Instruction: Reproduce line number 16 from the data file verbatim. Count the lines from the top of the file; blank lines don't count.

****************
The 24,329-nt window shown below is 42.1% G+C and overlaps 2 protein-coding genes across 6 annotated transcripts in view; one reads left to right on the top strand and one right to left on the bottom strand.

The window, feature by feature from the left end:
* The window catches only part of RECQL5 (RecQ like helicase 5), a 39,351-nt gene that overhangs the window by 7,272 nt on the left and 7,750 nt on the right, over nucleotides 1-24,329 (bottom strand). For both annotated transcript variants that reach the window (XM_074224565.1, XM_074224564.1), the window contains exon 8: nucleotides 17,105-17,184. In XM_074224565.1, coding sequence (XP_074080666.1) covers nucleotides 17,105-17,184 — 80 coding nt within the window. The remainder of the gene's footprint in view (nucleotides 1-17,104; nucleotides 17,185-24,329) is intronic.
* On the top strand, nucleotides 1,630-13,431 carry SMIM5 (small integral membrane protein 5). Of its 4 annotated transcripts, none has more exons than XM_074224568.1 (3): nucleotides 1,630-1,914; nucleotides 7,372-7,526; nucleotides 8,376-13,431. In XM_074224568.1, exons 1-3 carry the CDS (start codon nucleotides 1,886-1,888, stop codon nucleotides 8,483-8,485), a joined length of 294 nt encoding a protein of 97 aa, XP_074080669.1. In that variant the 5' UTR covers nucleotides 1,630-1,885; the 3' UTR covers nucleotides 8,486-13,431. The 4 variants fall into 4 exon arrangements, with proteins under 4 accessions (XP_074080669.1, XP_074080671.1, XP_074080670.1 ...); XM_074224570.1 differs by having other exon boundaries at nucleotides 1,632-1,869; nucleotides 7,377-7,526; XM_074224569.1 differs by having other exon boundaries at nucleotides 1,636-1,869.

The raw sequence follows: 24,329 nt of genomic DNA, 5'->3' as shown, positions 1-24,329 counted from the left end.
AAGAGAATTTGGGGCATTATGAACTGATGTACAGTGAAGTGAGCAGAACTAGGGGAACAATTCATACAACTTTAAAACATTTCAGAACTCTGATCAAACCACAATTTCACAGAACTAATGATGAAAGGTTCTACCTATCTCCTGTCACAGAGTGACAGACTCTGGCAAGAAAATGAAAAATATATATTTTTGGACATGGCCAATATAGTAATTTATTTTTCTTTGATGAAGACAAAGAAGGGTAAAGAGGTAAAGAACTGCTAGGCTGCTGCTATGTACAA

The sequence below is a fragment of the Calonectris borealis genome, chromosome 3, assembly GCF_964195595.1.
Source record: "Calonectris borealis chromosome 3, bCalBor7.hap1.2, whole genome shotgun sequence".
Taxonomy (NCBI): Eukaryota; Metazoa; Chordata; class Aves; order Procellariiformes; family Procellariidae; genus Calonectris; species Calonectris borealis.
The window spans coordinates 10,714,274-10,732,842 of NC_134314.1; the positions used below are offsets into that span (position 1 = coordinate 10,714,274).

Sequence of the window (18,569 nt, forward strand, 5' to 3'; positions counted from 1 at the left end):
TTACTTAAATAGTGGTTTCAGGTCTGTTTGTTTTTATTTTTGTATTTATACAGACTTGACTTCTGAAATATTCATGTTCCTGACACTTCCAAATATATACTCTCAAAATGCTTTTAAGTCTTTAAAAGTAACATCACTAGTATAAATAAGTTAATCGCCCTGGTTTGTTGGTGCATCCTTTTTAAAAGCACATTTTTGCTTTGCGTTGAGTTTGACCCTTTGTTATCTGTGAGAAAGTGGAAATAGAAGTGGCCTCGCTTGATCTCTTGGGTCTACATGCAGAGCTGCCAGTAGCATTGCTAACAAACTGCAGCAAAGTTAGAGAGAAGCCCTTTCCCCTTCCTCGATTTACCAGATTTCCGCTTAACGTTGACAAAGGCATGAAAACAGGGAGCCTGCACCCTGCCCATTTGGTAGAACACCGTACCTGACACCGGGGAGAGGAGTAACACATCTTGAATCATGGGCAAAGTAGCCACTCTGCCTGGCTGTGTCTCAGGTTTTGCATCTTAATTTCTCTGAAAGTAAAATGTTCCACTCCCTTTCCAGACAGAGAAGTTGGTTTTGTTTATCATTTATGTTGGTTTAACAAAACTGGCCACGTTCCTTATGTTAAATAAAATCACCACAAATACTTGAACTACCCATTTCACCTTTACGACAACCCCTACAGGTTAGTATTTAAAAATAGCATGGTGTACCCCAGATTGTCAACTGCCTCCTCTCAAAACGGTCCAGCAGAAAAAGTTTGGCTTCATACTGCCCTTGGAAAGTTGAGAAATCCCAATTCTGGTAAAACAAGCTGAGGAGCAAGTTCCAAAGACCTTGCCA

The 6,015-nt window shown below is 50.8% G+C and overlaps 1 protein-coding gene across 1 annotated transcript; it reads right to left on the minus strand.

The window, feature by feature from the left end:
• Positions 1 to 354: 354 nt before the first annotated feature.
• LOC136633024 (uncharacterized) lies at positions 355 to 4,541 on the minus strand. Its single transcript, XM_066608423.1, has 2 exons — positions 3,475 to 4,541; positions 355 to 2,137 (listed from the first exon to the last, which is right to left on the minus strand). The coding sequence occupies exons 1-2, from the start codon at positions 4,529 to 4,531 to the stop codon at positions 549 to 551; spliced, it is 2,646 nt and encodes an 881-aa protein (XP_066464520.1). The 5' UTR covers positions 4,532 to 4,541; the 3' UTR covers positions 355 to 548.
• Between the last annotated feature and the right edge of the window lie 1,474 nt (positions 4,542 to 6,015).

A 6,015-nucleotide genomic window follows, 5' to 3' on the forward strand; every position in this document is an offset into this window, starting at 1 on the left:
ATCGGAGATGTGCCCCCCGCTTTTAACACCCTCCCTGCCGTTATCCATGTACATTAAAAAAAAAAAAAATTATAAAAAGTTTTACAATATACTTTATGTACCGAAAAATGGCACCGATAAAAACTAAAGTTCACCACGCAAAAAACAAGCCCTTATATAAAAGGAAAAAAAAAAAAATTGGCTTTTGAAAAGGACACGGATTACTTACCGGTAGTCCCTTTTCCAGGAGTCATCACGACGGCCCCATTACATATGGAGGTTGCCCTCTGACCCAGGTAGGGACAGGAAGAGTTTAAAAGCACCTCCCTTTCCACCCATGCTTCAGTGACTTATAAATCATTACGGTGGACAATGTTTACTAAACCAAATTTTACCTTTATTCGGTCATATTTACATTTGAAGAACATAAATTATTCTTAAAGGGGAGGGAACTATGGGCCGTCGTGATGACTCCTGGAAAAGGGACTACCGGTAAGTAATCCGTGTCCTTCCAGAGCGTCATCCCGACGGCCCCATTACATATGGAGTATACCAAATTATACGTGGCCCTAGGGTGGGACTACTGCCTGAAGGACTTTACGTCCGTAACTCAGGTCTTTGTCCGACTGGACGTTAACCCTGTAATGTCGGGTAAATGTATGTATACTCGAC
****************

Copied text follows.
• LOC136633024 (uncharacterized) lies at positions 355 to 4,541 on the minus strand. Its single transcript, XM_066608423.1, has 2 exons — positions 3,475 to 4,541; positions 355 to 2,137 (listed from the first exon to the last, which is right to left on the minus strand). The coding sequence occupies exons 1-2, from the start codon at positions 4,529 to 4,531 to the stop codon at positions 549 to 551; spliced, it is 2,646 nt and encodes an 881-aa protein (XP_066464520.1). The 5' UTR covers positions 4,532 to 4,541; the 3' UTR covers positions 355 to 548.